By Matt Kinsman

The good news for the media M&A market is that multiples will stay at last year’s historically high levels through 2006, according to AdMedia Partners
‘ Prospects for Media Managers & Acquisitions survey. However, the report also suggests the market could see significant cooling in 2007-2008, simply because there won’t be enough quality properties for sale.

The majority of survey respondents say media M&As driven by both strategic (67 percent) and financial buyers (70 percent) will increase. Only 5 percent predicted a slowdown.

While 56 percent of respondents expect strategic and financial buyers to increase valuations for solid media properties in 2006, a substantial minority believes the opposite. The report also says there are indications that EBITDA (Earnings Before Interest, Taxes, Depreciation and Amortization) multiples could plateau for magazines. At opposite ends of the spectrum, newspaper EBITDA is down to 9-10x, while interactive media tops out at 14x.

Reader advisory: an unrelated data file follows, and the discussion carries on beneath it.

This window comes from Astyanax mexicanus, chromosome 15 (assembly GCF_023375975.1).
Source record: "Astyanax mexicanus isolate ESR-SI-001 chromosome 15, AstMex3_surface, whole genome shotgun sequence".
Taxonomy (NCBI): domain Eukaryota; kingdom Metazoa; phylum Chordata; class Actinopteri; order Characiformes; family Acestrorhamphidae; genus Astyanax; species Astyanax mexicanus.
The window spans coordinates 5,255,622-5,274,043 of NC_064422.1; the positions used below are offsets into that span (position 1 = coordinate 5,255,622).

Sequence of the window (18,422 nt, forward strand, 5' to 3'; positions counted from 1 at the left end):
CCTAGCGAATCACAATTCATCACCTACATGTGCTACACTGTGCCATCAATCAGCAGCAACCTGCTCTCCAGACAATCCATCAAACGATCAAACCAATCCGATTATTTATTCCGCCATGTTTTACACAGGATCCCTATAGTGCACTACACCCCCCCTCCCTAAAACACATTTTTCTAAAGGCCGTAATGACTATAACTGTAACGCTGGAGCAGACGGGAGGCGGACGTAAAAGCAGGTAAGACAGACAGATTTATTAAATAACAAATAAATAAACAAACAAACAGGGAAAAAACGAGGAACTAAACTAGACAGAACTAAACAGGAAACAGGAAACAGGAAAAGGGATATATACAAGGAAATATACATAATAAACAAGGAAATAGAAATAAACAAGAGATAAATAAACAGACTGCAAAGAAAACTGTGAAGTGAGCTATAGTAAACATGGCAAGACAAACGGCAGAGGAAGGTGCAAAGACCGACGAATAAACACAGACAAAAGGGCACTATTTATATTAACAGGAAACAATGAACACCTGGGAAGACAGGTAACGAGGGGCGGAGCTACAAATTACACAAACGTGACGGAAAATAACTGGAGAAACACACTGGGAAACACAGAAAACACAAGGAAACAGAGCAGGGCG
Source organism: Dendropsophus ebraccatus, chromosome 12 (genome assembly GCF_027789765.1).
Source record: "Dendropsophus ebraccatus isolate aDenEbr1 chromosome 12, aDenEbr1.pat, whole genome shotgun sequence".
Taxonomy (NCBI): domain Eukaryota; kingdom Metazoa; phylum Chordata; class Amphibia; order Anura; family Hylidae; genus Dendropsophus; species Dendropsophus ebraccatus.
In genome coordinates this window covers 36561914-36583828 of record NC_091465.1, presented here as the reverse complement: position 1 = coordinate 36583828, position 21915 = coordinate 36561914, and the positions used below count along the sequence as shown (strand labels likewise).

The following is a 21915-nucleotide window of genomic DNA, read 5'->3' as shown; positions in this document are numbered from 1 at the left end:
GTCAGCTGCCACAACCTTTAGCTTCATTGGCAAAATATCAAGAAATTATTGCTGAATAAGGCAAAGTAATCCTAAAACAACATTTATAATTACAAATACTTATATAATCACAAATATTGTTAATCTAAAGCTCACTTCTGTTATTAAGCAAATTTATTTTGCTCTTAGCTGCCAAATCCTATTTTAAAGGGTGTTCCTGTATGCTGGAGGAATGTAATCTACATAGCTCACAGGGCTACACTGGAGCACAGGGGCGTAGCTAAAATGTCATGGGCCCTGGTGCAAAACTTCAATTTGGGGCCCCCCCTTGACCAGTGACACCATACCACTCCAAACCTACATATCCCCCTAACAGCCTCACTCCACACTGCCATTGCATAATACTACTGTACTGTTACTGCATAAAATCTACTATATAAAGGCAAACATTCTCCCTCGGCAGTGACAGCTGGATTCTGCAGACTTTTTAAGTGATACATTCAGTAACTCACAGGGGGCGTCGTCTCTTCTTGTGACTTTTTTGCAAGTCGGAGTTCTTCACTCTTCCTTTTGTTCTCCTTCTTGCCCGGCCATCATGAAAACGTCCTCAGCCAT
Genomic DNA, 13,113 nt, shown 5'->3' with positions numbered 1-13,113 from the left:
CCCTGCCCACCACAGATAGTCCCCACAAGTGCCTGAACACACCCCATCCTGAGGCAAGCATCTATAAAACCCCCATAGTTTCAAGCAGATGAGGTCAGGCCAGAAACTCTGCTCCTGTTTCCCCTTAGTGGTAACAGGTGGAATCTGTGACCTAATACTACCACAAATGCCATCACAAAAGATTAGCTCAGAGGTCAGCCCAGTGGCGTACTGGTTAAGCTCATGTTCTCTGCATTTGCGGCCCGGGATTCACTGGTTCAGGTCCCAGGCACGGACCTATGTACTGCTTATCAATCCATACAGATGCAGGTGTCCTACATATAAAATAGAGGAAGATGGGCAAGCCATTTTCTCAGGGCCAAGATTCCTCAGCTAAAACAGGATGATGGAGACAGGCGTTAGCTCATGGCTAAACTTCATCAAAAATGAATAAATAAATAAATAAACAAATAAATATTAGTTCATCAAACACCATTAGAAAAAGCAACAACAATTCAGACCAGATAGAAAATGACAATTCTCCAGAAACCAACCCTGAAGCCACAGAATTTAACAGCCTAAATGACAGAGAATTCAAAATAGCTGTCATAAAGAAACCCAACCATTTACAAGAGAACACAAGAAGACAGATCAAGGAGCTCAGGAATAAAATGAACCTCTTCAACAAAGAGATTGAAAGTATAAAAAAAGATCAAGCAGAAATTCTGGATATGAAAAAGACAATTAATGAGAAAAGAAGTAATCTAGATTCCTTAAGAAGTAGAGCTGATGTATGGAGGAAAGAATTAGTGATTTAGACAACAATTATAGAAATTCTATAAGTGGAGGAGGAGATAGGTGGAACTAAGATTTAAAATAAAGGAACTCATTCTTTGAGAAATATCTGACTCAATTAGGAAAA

Four out of five respondents expect to complete an acquisition or divestiture in 2006 and 42 percent expect to be involved in an M&A transaction outside the U.S. However, fewer than half of respondents think there are currently a healthy number of quality media acquisition targets, although there is a slightly more optimistic attitude this year (46 percent) than last year (when only 36 percent thought there were a significant number of quality media prospects).

Still, if consolidation continues, AdMedia managing director Mark Edmiston warns there could be a severe shortage of viable acquisition targets in 2007-2008. "It seems as though there are few high quality properties for sale," said one respondent. "Those that do come up on market are either distressed or overextended as part of a financial rollup." Another respondent adds, "Private equity valuations are driving prices up, in some cases beyond the (sensible) reach of strategic purchasers."

While respondents that say sellers should "act now" has risen over last two years, the number advising buyers to "act now" has fallen to lowest level since 2001.

The survey included respondents made up of companies that operate in a variety of consumer and b-to-b media. Seventy-nine percent are private and 21 percent are public. Forty percent have revenues of $100 million or greater and 21 percent have revenues of under $10 million.

JEGI: 508 Deals Worth $55 Billion in 2005

Elsewhere, the Jordan, Edmiston Group
released a client briefing saying there were 508 media and information industry deals worth a combined $55 billion in 2005. The report says that attractive lending multiples, strong corporate balance sheets and historically low interest rates helped fuel the market.

SEE ALSO: JEGI’s report